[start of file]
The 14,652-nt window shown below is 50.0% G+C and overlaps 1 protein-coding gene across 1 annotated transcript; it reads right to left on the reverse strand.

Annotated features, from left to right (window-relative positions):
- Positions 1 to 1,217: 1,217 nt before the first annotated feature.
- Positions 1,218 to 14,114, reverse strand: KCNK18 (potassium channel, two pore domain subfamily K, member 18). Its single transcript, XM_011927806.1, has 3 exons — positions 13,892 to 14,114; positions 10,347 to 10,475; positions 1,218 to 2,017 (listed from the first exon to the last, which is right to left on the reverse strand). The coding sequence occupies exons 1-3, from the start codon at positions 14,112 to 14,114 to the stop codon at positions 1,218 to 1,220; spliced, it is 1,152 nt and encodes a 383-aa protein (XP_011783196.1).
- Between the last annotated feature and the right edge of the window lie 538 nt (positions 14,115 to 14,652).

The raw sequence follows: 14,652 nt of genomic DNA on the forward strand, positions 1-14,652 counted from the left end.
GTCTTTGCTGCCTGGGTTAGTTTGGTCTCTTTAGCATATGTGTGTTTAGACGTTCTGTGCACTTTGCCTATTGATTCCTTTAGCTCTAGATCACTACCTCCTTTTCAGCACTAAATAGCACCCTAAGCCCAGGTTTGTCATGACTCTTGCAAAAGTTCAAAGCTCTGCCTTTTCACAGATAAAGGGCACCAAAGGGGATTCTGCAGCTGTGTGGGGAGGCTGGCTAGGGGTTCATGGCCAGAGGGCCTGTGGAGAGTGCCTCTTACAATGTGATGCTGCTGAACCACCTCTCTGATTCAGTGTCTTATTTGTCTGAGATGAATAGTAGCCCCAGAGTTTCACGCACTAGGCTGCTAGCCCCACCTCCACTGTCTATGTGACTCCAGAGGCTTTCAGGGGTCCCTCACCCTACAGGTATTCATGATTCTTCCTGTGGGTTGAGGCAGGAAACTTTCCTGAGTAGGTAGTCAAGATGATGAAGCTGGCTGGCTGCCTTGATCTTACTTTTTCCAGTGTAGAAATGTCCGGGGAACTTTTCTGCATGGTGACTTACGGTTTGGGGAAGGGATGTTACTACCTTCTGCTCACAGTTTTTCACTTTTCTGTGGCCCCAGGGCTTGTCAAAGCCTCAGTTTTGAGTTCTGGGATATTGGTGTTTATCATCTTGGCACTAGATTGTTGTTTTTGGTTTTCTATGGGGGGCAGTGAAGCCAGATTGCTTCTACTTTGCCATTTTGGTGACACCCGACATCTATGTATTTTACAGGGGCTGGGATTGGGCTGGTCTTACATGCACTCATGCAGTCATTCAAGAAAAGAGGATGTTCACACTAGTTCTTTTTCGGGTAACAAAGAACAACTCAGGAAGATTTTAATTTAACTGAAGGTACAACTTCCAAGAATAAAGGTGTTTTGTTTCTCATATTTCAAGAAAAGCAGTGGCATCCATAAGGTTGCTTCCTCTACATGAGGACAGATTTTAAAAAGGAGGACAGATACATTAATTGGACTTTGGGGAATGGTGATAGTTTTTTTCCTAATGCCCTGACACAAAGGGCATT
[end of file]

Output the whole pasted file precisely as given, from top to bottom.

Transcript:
The 14,652-nt window shown below is 50.0% G+C and overlaps 1 protein-coding gene across 1 annotated transcript; it reads right to left on the reverse strand.

Annotated features, from left to right (window-relative positions):
- Positions 1 to 1,217: 1,217 nt before the first annotated feature.
- Positions 1,218 to 14,114, reverse strand: KCNK18 (potassium channel, two pore domain subfamily K, member 18). Its single transcript, XM_011927806.1, has 3 exons — positions 13,892 to 14,114; positions 10,347 to 10,475; positions 1,218 to 2,017 (listed from the first exon to the last, which is right to left on the reverse strand). The coding sequence occupies exons 1-3, from the start codon at positions 14,112 to 14,114 to the stop codon at positions 1,218 to 1,220; spliced, it is 1,152 nt and encodes a 383-aa protein (XP_011783196.1).
- Between the last annotated feature and the right edge of the window lie 538 nt (positions 14,115 to 14,652).

The raw sequence follows: 14,652 nt of genomic DNA on the forward strand, positions 1-14,652 counted from the left end.
GTCTTTGCTGCCTGGGTTAGTTTGGTCTCTTTAGCATATGTGTGTTTAGACGTTCTGTGCACTTTGCCTATTGATTCCTTTAGCTCTAGATCACTACCTCCTTTTCAGCACTAAATAGCACCCTAAGCCCAGGTTTGTCATGACTCTTGCAAAAGTTCAAAGCTCTGCCTTTTCACAGATAAAGGGCACCAAAGGGGATTCTGCAGCTGTGTGGGGAGGCTGGCTAGGGGTTCATGGCCAGAGGGCCTGTGGAGAGTGCCTCTTACAATGTGATGCTGCTGAACCACCTCTCTGATTCAGTGTCTTATTTGTCTGAGATGAATAGTAGCCCCAGAGTTTCACGCACTAGGCTGCTAGCCCCACCTCCACTGTCTATGTGACTCCAGAGGCTTTCAGGGGTCCCTCACCCTACAGGTATTCATGATTCTTCCTGTGGGTTGAGGCAGGAAACTTTCCTGAGTAGGTAGTCAAGATGATGAAGCTGGCTGGCTGCCTTGATCTTACTTTTTCCAGTGTAGAAATGTCCGGGGAACTTTTCTGCATGGTGACTTACGGTTTGGGGAAGGGATGTTACTACCTTCTGCTCACAGTTTTTCACTTTTCTGTGGCCCCAGGGCTTGTCAAAGCCTCAGTTTTGAGTTCTGGGATATTGGTGTTTATCATCTTGGCACTAGATTGTTGTTTTTGGTTTTCTATGGGGGGCAGTGAAGCCAGATTGCTTCTACTTTGCCATTTTGGTGACACCCGACATCTATGTATTTTACAGGGGCTGGGATTGGGCTGGTCTTACATGCACTCATGCAGTCATTCAAGAAAAGAGGATGTTCACACTAGTTCTTTTTCGGGTAACAAAGAACAACTCAGGAAGATTTTAATTTAACTGAAGGTACAACTTCCAAGAATAAAGGTGTTTTGTTTCTCATATTTCAAGAAAAGCAGTGGCATCCATAAGGTTGCTTCCTCTACATGAGGACAGATTTTAAAAAGGAGGACAGATACATTAATTGGACTTTGGGGAATGGTGATAGTTTTTTTCCTAATGCCCTGACACAAAGGGCATT